Putting story points on product backlog items during sprint planning is simply too late for those benefits to accrue. There are other problems with assigning story points during sprint planning but assigning them that late does not allow the product owner to take advantage of the new information in time for the sprint being planned.
In the ACM article user stories don’t help users William Hudson states a problem he sees when the release planning is only based on user stories:
In XP, user stories are meant to feed into the planning game (…). But if a team is going to make estimates and plans based on user stories, they need to at least know what needs to be done and approximately how. This is particularly true of novel systems, where there are no established current practices to be described. That means we need to give some thought to the purpose, shape, and size of the system before writing user stories. Unfortunately, many Agile adopters believe that design is a bad thing, even though this is not actually what the Agile Manifesto and its “Twelve Principles of Agile Software” say (“big design” up front is bad, but rough design is not). So, not surprisingly, estimates and plans made with premature user stories may not be very reliable.
Steve Povilaitis wrote about how to manage large agile enterprise programs with features. He explains some of the benefits that you can get from using features in release planning:
Features are needed to scale, because it’s too difficult to manage large programs with just user stories. Release planning becomes too detailed if you don’t have a middle tier of features representing what you’re trying to build. Without features you lose the ability to coordinate across teams effectively and are not able to provide enough context about the higher level value and goals. You need features to define the product, coordinate, and plan what you’re going to build at the delivery team level.
Michael Carew wrote a blog post agile estimating – if the T-shirt fits . . . in which he talks about estimation for themes, epics and user stories. In the early discovery phase Michael suggests two possible approaches. One is to estimate with T-shirt sizes, another way is to estimate using so called Agile Development Units:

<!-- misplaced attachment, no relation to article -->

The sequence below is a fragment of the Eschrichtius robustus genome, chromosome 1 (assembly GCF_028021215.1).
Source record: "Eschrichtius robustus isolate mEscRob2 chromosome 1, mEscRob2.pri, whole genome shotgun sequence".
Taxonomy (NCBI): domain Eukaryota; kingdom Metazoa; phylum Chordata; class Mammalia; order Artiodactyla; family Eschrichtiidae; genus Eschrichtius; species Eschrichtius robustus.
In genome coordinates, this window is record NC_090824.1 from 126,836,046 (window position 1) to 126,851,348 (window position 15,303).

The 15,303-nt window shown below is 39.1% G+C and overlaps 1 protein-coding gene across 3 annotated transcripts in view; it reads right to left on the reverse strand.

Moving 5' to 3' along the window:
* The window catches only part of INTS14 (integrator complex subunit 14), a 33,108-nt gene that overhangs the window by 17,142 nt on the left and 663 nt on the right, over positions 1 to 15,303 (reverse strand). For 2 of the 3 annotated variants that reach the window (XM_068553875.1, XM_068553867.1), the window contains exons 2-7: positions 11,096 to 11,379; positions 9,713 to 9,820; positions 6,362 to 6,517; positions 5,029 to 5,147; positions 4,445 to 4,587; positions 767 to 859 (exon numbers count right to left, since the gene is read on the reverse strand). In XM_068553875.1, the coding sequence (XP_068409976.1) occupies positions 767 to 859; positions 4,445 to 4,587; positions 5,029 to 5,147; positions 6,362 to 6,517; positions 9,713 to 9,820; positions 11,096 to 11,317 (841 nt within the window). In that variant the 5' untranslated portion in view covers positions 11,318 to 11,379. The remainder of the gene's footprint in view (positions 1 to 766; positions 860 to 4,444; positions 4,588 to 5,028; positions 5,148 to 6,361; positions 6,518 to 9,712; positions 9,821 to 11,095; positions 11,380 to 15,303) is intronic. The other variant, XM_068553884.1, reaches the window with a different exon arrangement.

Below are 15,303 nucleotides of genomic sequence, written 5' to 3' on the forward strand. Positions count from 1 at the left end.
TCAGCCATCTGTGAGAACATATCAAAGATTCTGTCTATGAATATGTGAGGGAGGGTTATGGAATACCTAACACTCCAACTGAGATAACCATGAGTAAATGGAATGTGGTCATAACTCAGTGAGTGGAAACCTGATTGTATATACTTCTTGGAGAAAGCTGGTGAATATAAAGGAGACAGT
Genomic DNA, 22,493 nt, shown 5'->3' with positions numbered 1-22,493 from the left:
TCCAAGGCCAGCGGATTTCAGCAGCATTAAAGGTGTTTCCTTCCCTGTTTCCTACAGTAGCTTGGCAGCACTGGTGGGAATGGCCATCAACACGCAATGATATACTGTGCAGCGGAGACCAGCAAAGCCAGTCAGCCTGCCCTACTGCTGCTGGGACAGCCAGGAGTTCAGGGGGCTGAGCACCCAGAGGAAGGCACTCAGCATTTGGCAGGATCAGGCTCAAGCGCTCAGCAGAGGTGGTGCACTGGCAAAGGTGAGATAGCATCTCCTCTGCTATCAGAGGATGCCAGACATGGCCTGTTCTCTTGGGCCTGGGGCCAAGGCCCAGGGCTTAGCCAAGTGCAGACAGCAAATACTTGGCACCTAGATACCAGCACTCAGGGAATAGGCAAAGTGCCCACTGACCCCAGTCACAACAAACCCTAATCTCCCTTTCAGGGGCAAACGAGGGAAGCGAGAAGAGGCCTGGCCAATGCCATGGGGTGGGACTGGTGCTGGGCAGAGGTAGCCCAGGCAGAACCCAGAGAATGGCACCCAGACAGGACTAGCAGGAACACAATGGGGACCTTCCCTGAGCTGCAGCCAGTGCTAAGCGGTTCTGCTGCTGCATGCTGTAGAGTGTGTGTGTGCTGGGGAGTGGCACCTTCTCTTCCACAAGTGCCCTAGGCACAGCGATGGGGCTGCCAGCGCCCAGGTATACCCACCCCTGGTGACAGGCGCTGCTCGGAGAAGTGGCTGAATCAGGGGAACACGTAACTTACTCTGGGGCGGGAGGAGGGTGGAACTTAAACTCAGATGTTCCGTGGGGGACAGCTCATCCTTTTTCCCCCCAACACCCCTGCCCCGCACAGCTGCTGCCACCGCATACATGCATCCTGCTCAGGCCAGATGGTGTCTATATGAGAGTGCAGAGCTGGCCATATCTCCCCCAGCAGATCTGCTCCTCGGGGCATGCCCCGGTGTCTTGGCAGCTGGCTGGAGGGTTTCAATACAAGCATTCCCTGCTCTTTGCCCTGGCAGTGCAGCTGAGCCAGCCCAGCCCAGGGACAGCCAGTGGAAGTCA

An [Agile Development Unit (ADU)] is a scrum team for one sprint, with support. This is used to begin to understand the amount of resource that will be required. In some cases ADUs are bought, and then work can be tailored to fit, a form of cutting your coat according to your cloth.
Estimates either based upon T-shirt sizes or ADU’s tell us something about the size of the work and not about duration. These estimates are used in business decisions during the release planning:
At this point we have an estimate that is not based on a great deal of inspection, but is about relative sizing to previous experience. This allows us to update release plans with the latest estimated work. Based on the priority assigned by the business through the product owner, we can now start elaborating the themes and epics into user stories.
User stories are estimated with story points. Michael suggests to check these estimates against the earlier estimates, for instance by using a table of T-shirt sizes and story point sizes:
They should be examined to see if there are any unexpected relationships between the various estimates for a story. This means a misunderstanding is present. (…) Identifying misunderstandings at this level it means looking to see if the business sized a story as “S” and the grooming sized it as “15.” This indicates that we have a difference in understanding. The next step is to discuss it.
The last step for the team is to estimate in hours:
During sprint planning we now move from story points to hours, and determine if we are using real or ideal hours. Typically a team will estimate in ideal hours and then translate to real hours using a conversion factor. To calculate this factor we should measure the planned hours against the real hours as the sprints progress.
How do you do your estimations for release planning?
Brandon Holt, Preston Briggs, Luis Ceze, Mark Oskin May 21, 2015